That is the exact number of people I still talk to from my four years of university. I don’t think about this often.
That is the number of people I tell everything in my life to. I am married to that one person.
That is the number of people who I hope always know I am there to listen to them, no matter what it is they need to say to me. These two are my daughters and I worry about this relationship more than I worry about anything in my life.
Fifty, maybe more. Maybe as much as 14,000.
The number of people I’ve met once or twice face-to-face and who I have learned to manage friendships with online. I don’t feel I am unique in this. I also don’t think it is odd that when I’m hurting, or when I’m happy, I turn to Facebook messages or email or Instagram to share my news.
You might be able to tell from these numbers that I don’t make friends easily. I have an even harder time meeting up with the friends I do have in a face to face way. Being in the same room as a person causes me to close down. It changes who I am as a person. When I am talking to someone, when I can hear their voice, my brain closes up.
As Brené Brown would attest, I have work to do with vulnerability. At least when it comes to being face-to-face with humans.
Here’s my long term friend story…
Friends as currency
In elementary school, I had a few friends. I felt comfortable talking to people but still preferred spending time with only a few people. So I came up with rap songs with one other person in the library. I found ways to have friends but not be around too many people at once.
In high school, I had friends. Not hundreds of friends but enough that people would have considered me “normal.” Friends, in high school and in elementary to school to a lesser degree, were social currency. I often tried to make friends because I was supposed to make friends. And the more people I talked to every day, the more normal I felt.
My role in high school was “the person sports teams came to when they needed someone to play on the team so they’d have enough people.” I was often a filler-inner. This suited me. I dated a few people, I sometimes put on nail polish, and I graduated with good grades. There were quite a few friends but I didn’t talk to any one of them about depression or my ever increasing lack of self confidence. I had a personality I portrayed with friends and one I showed in my own bedroom.
In university, as you saw above, I stopped making friends. I no longer felt comfortable being myself because somewhere along the way I started to feel as though I was supposed to be a grown up and I never felt like a grownup. I talked to amazingly few people during these years. I’d say I talked with fewer than five people more than once a month during this entire time period. I read a lot of books and started writing my thoughts out instead of speaking them.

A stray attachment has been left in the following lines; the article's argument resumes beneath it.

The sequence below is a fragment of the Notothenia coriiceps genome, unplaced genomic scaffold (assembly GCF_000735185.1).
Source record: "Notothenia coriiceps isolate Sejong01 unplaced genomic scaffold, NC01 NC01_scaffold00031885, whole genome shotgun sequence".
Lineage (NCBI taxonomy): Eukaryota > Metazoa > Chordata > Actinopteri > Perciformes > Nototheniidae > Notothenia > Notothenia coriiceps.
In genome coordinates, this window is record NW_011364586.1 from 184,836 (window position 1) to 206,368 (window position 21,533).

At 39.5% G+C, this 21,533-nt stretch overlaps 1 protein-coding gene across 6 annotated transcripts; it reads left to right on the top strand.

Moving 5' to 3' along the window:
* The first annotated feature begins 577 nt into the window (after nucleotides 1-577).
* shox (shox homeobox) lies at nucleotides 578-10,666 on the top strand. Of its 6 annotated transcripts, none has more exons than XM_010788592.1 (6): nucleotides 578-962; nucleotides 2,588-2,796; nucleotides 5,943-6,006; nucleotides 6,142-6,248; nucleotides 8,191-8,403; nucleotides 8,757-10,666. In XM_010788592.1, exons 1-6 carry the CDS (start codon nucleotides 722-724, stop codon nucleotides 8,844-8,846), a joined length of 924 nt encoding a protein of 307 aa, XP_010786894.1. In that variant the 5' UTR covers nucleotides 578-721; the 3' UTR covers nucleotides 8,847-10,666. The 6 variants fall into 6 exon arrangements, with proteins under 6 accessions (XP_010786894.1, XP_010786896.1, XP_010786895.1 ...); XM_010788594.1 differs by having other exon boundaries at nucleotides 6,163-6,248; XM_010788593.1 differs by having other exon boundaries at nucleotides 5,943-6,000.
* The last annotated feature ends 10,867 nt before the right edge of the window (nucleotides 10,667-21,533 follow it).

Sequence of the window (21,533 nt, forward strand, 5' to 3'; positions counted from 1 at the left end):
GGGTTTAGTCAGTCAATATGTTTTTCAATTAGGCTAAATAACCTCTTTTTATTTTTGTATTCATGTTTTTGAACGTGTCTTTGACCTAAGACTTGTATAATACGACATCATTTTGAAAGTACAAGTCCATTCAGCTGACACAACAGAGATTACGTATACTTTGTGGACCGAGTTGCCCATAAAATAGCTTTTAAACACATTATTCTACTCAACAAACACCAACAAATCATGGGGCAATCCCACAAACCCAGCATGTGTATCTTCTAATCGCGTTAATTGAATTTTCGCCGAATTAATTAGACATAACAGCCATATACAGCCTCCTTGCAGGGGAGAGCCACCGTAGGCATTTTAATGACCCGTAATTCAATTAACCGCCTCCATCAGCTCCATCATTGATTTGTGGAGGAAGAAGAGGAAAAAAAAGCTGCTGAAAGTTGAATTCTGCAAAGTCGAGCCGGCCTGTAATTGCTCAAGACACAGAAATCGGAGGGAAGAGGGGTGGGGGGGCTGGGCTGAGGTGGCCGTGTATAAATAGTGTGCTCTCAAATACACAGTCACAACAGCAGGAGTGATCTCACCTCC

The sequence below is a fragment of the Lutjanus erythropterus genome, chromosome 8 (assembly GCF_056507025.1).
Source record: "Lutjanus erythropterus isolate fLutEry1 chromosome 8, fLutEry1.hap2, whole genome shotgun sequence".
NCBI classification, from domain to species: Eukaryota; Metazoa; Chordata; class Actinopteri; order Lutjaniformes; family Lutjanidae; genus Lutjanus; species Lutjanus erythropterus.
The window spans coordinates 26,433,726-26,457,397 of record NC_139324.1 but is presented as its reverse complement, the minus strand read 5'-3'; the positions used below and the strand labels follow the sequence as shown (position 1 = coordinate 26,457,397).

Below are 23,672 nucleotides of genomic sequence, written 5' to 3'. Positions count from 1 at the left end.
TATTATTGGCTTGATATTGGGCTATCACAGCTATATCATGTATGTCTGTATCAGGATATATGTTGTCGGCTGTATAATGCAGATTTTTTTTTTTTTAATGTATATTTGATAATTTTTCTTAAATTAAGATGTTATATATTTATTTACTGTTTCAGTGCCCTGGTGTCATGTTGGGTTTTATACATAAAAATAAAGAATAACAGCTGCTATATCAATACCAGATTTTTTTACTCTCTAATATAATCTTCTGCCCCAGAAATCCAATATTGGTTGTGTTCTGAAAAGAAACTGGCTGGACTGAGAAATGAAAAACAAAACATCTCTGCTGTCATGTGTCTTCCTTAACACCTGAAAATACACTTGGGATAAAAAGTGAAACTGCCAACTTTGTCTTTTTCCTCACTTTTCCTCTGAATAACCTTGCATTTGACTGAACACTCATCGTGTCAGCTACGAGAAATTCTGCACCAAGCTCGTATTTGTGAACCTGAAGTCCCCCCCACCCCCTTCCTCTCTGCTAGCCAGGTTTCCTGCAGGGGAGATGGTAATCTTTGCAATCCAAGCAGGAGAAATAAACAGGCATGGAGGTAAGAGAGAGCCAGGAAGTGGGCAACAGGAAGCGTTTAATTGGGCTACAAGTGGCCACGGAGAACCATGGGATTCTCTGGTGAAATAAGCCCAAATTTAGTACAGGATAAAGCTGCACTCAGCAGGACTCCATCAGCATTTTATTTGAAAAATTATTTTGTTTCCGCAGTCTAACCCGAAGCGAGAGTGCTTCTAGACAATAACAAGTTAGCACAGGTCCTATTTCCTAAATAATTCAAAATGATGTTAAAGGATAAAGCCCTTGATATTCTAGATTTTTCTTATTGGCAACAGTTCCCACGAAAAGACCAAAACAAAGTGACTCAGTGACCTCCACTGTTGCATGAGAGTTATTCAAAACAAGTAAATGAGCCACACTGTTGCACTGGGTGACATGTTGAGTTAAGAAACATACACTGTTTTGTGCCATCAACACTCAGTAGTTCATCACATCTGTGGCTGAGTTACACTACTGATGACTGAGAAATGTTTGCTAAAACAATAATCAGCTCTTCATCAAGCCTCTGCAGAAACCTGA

Then I went to college as an older version of an adult and was put into situations where I’d have to interact with other people. And amazingly, I made friends. I started to talk to some of them regularly, sometimes even about deeply personal things
Finally, I got a job, started maintaining more of my friendships online and had kids: enter a lot of the people in my life I consider my in-person friends.
Friends in a digital age
I struggle to think I’m good enough when it comes to a lot of things in my adult life. This, I’ve learned, is as rare as a child telling their parent they don’t want to eat what they’ve made for dinner. I write stories and share them with a virtual community and those people are my friends. I have people I’ve met online through writing about fatherhood, those people are my friends.
And in the age of following, friending, liking and sharing, I’ve carefully curated my friends. Because I can and because it keeps me supported.
Because of this, I have a space to be vulnerable, to talk about my feelings in a way I don’t feel comfortable doing with more than a handful of people face to face.
I think we need to accept that the word “friendship” has evolved beyond sitting down with a cup of tea and talking to someone you have shared a personal handshake with for 40 years. Some of us still have those friendships, many of us do not. I have none of them.
But we can’t rank the importance of friendships of others. Me having mostly online friends doesn’t mean your in person friends aren’t valuable. And vice versa.
And, we need to carry this over to how we interpret social situations. When you see me in a restaurant typing on my phone as my kids colour, I just want you to know there is a good chance I’m talking with one of these friends. There is a good chance this is me sharing a special moment with people I won’t meet face-to-face or it’s me asking for support from someone I’ve never shaken hands with.
My way of interacting with friends is less valuable, it isn’t less intimate. It is different. And that’s what many of us need.
This post originally appeared on Puzzling Posts. It has been reprinted with permission.
At Everyday Girl Dad, Mike Reynolds tries to share the stories behind the relationship between a dad and daughters. He considers the image of the dad standing with a gun as his daughter poses with her date on prom night a tired one. He shares the times a dad reads Harry Potter until midnight with his daughter, the time he spends cheering her on at her baseball game, he shares the tattoos he gets of their random drawings, and he shares the times they sit down to talk about anything they want while painting their nails. He wants dads to constantly be reassured it’s okay to cry, to express emotion and to be wildly in love with their daughters. You can find him on Facebook and Twitter @everydaygirldad.